President Tsai Ing-wen attended a ceremony to witness the launch of Taiwan's Formosat-7 satellite constellation on the afternoon of June 25. She praised everyone on the satellite R&D team for their hard work, and said that the deployment of Formosat-7's six satellites into orbit will allow Taiwan's aerospace technology to shine on the international stage.
In remarks, President Tsai stated that the Formosat-7 launch marks a milestone in the development of Taiwan's aerospace technology. At an important time like this, she said, she absolutely had to come to the National Space Organization (NSPO) to witness the launch.
The president noted that the Formosat-7 satellite constellation, soon to be launched into space from the John F. Kennedy Space Center in Florida by a SpaceX Falcon Heavy rocket, comprises six highly precise and advanced weather satellites. These satellites, she said, are the product of the largest-ever Taiwan-US scientific cooperation project, and after being launched into orbit they will replace the 13-year-old Formosat-3 satellites to become "version 2.0 of the most accurate thermometers in space."
The president further pointed out that data collected by Formosat-7 satellites will not be affected by landmasses, oceans, or weather conditions, allowing them to provide the most powerful weather monitoring capabilities. The data collected will be shared with countries across the globe, and through Formosat-7, Taiwan will make major contributions to the world in many different areas, including disaster preparedness and mitigation, climate change, and environmentally sustainable development. Herein lies the greatest value of science and technology, she said.
This important accomplishment, said the president, is the result of the hard work of countless unsung heroes at the NSPO, the Central Weather Bureau, and various scientific research organizations. All of them are the heroes of our aerospace program, and the pride of Taiwan. The launch of Formosat-5 two years ago demonstrated Taiwan's independent research and development capabilities. Now, the launch of the six Formosat-7 satellites will allow Taiwan's aerospace technology to shine on the international stage.
In the future, she said, we will move from strength to strength by launching new satellites every year. The courage and determination of the Taiwanese people will shine brightly in space with each launch of our satellites. The president thanked everyone who had taken part in the Formosat-7 project, and said they would all be well rewarded for their service. She said she was looking forward to a successful launch and smooth functioning of the Formosat-7 satellites once they are deployed into orbit.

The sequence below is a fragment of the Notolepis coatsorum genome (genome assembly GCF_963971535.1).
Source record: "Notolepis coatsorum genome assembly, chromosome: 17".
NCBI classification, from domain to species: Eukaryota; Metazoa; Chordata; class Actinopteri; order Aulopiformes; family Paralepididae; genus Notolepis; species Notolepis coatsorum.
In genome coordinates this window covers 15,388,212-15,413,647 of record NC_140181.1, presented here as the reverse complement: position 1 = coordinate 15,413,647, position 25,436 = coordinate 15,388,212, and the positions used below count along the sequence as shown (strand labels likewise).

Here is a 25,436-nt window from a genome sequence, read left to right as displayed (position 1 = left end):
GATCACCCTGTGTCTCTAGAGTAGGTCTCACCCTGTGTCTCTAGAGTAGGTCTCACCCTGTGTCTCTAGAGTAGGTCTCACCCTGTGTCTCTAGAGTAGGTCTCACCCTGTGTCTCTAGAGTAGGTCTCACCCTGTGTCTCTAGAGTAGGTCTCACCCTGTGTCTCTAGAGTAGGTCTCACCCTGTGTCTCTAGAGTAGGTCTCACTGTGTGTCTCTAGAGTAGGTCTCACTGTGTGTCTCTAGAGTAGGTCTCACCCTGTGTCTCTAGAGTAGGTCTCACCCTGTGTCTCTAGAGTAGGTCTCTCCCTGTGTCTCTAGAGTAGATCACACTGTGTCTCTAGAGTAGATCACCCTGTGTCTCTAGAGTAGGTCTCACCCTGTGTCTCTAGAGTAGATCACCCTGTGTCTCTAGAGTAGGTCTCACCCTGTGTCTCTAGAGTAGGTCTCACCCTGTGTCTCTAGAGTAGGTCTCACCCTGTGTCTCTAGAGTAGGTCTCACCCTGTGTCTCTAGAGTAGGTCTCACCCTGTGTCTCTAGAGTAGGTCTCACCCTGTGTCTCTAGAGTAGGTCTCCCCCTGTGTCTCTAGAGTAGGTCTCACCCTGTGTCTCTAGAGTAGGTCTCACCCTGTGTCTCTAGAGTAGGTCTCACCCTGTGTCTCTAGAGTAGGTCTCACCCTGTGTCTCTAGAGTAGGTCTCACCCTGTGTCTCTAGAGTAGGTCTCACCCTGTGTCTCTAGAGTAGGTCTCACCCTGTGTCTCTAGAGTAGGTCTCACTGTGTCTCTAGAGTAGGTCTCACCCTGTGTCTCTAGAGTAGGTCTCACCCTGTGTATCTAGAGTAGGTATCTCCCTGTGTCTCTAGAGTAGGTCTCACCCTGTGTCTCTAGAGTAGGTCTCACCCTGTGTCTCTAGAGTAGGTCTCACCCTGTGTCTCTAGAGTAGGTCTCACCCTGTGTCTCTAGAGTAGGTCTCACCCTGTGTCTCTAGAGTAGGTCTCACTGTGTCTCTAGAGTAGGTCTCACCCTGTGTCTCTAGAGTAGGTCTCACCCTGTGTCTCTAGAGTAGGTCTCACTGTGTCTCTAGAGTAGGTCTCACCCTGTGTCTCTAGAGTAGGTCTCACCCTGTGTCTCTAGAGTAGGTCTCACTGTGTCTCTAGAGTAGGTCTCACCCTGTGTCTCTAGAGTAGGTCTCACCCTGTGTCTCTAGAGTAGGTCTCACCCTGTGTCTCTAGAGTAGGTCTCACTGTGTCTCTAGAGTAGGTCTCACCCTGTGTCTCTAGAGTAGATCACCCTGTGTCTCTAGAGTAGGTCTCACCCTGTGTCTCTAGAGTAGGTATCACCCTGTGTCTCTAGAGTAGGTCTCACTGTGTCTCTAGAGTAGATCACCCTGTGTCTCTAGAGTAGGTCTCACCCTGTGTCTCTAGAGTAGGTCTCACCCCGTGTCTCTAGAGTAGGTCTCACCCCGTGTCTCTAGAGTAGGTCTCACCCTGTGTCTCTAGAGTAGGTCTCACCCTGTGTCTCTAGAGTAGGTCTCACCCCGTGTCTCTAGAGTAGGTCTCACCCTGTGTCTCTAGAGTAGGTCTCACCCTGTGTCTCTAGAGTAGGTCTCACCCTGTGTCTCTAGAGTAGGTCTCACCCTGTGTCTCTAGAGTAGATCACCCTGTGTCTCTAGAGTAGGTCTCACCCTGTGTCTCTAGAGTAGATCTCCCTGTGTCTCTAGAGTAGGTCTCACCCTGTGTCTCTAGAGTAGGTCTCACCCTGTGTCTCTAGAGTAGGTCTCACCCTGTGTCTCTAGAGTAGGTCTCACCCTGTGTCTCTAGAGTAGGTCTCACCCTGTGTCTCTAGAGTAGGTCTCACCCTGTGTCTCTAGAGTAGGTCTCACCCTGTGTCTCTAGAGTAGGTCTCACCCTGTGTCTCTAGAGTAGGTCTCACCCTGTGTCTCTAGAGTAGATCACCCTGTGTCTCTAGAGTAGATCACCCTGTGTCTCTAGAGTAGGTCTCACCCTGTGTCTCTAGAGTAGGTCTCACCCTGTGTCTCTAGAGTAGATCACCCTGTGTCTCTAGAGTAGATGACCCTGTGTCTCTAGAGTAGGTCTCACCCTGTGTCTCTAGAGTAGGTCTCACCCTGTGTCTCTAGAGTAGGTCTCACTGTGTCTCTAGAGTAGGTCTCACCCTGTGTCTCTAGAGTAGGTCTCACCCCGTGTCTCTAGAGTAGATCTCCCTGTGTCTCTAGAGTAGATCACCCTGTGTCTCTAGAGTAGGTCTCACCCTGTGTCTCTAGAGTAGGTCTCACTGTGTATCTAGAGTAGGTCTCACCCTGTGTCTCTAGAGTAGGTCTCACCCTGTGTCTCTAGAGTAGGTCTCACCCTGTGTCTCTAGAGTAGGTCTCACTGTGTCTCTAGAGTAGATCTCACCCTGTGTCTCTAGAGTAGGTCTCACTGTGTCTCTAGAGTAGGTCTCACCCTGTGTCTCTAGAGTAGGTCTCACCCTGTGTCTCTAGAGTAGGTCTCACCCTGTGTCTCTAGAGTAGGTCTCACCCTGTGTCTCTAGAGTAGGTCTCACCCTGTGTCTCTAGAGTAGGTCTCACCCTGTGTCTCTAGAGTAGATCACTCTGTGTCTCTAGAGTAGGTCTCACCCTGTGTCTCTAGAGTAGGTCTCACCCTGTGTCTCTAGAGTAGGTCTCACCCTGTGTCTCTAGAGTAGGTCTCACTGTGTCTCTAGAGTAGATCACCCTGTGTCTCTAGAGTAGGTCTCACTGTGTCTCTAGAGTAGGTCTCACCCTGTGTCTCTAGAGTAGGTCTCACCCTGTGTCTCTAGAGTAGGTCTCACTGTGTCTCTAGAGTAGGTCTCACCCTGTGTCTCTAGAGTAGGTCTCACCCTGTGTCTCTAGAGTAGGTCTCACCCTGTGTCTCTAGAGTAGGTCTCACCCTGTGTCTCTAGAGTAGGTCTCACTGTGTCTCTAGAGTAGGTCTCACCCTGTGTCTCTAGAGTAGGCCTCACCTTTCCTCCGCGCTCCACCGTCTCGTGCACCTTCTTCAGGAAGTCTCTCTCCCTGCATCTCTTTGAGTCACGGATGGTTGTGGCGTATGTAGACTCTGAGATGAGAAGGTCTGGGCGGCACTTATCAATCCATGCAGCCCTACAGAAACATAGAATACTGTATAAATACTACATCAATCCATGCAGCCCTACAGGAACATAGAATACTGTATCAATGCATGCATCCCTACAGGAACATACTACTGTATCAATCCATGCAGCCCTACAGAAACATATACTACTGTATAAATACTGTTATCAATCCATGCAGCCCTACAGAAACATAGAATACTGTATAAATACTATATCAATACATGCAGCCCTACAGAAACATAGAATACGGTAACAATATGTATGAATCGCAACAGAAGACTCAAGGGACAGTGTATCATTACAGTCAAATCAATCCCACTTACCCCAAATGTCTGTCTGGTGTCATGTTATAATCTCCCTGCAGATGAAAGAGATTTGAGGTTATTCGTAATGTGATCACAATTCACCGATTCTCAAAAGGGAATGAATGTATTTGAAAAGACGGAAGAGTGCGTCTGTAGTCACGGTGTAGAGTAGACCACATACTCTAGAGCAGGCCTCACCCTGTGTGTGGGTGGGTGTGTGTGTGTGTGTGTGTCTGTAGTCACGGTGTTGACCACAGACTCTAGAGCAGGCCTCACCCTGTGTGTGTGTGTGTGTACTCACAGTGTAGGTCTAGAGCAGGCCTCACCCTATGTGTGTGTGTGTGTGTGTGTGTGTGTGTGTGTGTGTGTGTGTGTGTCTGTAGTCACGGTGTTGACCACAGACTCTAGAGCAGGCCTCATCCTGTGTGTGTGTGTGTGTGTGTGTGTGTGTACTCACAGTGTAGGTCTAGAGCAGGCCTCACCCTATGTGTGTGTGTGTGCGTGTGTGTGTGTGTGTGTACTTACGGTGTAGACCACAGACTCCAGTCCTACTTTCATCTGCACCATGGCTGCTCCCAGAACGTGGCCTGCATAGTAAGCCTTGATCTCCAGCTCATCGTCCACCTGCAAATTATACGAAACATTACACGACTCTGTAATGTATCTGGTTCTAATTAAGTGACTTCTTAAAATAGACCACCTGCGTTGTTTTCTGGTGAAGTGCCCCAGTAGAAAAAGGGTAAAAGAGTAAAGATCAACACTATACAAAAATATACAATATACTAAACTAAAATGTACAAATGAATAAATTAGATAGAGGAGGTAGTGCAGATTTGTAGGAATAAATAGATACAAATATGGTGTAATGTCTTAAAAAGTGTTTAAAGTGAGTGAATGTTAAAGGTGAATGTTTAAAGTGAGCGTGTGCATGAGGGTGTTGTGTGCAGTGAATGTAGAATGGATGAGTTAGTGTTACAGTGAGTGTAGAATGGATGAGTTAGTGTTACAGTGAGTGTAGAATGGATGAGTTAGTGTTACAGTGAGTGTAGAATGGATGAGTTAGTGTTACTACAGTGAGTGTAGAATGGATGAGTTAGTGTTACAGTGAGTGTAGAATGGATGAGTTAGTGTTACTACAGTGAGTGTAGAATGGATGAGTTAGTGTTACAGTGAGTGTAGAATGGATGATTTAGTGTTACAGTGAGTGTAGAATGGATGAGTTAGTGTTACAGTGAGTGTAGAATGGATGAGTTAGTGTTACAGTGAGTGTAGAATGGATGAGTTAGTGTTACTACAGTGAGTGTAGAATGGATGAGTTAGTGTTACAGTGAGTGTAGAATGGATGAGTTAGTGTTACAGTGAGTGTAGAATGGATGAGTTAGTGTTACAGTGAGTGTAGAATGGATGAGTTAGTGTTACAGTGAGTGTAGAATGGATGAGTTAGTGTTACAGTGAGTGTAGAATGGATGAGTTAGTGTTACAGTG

After the president completed her remarks, she received a briefing from NSPO Director General Dr. Lin Chun-liang (林俊良) on the Formosat-7 mission, and then listened to a description of the launch vehicle by National Museum of Natural Science Director-General Sun Wei-hsin (孫維新). She also joined with guests and staff in counting down to and observing the launch.
Afterward, President Tsai fielded questions from reporters. Asked about whether there will be any changes in US arms sales to Taiwan, the president said she had not been made aware of any changes, but the government is keeping communication channels open and stands ready to act as appropriate. Commenting on the successful launch of the Formosat-7 satellites, the president said that this was the result of the hard work of everyone on staff, and that they were doubtlessly the happiest people in the audience. They have all been working very hard for some time, she said, and the government will offer its full support to ensure that Taiwan's aerospace technology continues to progress.
Asked about future aerospace cooperation with the United States, President Tsai said that technical cooperation with the United States will continue forward. The Formosat-7 launch was a concrete example of such cooperation. In the future, all cooperative projects that make an important contribution to technological development will continue to be carried out.
Also present at the ceremony were Deputy Minister of Science and Technology Shieh Dar-bin (謝達斌), National Applied Research Laboratories Vice President Wu Kuang-chong (吳光鐘), and American Institute in Taiwan Taipei Office Director William Brent Christensen.